18 October 2007

UClan Forum Debates Citizen Journalism

The key to user-generated content is to harness the passions and motivations of a wide group of people, according to New York University professor Jay Rosen.

Rosen was speaking at this week’s Journalism Leaders Forum staged by the University of Central Lancashire, which saw industry experts and editors from the UK and around the world discuss the problems and potential of so-called citizen journalism.

The digital news pioneer asserted that in his experience user-generated content should not be concerned about turning people into “mini-journalists”, but about sharing the workload among a large number of contributors in order to enhance quality and verifiability.

He urged newspaper editors in the UK to carry out low-cost experiments to encourage wider participation and see how users and readers respond, rather than wait for “proven solutions from elsewhere”.

Rosen, who joined the live webcast debate online from his New York base, neatly summed up the challenge of the multimedia age when he suggested that journalists currently face a “digital sea”, which they must successfully navigate by deciding what they need and do not need to take with them on their voyage.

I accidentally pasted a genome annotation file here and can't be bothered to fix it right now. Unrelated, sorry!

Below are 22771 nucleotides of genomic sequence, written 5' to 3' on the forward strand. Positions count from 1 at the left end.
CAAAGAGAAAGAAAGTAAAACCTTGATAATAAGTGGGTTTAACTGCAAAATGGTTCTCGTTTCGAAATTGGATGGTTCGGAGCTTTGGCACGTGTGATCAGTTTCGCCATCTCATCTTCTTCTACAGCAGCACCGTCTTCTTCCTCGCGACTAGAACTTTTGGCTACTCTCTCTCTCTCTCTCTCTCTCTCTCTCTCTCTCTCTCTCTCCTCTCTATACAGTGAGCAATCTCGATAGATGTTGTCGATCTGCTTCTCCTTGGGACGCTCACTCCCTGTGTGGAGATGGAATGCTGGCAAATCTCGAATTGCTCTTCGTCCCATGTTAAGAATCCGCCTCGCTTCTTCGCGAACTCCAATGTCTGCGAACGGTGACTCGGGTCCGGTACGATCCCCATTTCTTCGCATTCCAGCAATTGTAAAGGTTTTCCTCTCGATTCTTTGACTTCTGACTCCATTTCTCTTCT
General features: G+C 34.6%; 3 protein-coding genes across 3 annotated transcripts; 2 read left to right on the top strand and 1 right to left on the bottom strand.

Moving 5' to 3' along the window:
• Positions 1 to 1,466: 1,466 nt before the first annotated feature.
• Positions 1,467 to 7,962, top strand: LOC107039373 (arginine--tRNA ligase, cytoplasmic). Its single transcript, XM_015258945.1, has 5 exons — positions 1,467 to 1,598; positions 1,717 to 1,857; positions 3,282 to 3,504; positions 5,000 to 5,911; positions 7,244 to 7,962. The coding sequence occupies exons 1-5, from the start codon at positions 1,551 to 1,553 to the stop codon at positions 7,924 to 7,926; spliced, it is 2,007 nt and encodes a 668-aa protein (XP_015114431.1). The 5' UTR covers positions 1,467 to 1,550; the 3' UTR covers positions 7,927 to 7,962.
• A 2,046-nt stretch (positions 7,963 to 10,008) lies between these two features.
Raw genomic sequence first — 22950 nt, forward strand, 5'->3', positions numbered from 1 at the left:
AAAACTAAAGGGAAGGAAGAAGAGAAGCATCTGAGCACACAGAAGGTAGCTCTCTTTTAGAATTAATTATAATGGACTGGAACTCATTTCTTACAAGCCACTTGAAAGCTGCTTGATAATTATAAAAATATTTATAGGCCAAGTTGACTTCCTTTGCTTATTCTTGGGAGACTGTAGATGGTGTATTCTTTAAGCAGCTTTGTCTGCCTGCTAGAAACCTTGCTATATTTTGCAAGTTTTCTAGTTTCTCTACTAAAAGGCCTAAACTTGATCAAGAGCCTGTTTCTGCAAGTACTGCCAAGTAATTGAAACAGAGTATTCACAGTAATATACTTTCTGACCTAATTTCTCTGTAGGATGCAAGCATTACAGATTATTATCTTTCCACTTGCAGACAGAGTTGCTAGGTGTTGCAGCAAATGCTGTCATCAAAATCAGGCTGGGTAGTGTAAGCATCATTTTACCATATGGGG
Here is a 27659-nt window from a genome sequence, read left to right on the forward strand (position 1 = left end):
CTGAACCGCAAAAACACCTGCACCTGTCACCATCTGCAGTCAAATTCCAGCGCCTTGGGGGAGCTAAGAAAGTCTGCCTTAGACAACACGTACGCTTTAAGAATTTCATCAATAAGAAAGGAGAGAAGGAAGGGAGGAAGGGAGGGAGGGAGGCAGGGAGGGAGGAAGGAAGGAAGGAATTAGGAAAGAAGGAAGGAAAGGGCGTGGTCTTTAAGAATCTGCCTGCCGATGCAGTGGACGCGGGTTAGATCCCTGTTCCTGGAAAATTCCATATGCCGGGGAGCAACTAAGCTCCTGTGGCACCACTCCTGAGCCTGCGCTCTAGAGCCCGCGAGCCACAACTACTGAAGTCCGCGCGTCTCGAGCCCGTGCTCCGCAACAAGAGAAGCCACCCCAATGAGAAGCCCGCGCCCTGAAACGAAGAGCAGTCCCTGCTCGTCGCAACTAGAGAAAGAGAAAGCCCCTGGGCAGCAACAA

Also debating these issues were award-winning editor Darren Thwaites from Teesside's Evening Gazette, and Trinity Mirror regional editorial director Neil Benson, who revealed the company is to embark on a crowd-sourcing project at the Liverpool Daily Post.

He stated that the pilot scheme – Make the News – will comprise six different stories aimed at various audience groupings and is intended to enable reporters to become comfortable deploying user-generated content.

Interestingly, Benson suggested that journalists need to behave more like radio producers in the future with an understanding of how content can come from sources as well as themselves.

The session was recorded and can be viewed by following this link, while further details on the Journalism Leaders Forum can be found on its blog.

Meanwhile, more information on Neil Benson's project announcement at the forum can be read on Journalism.co.uk.



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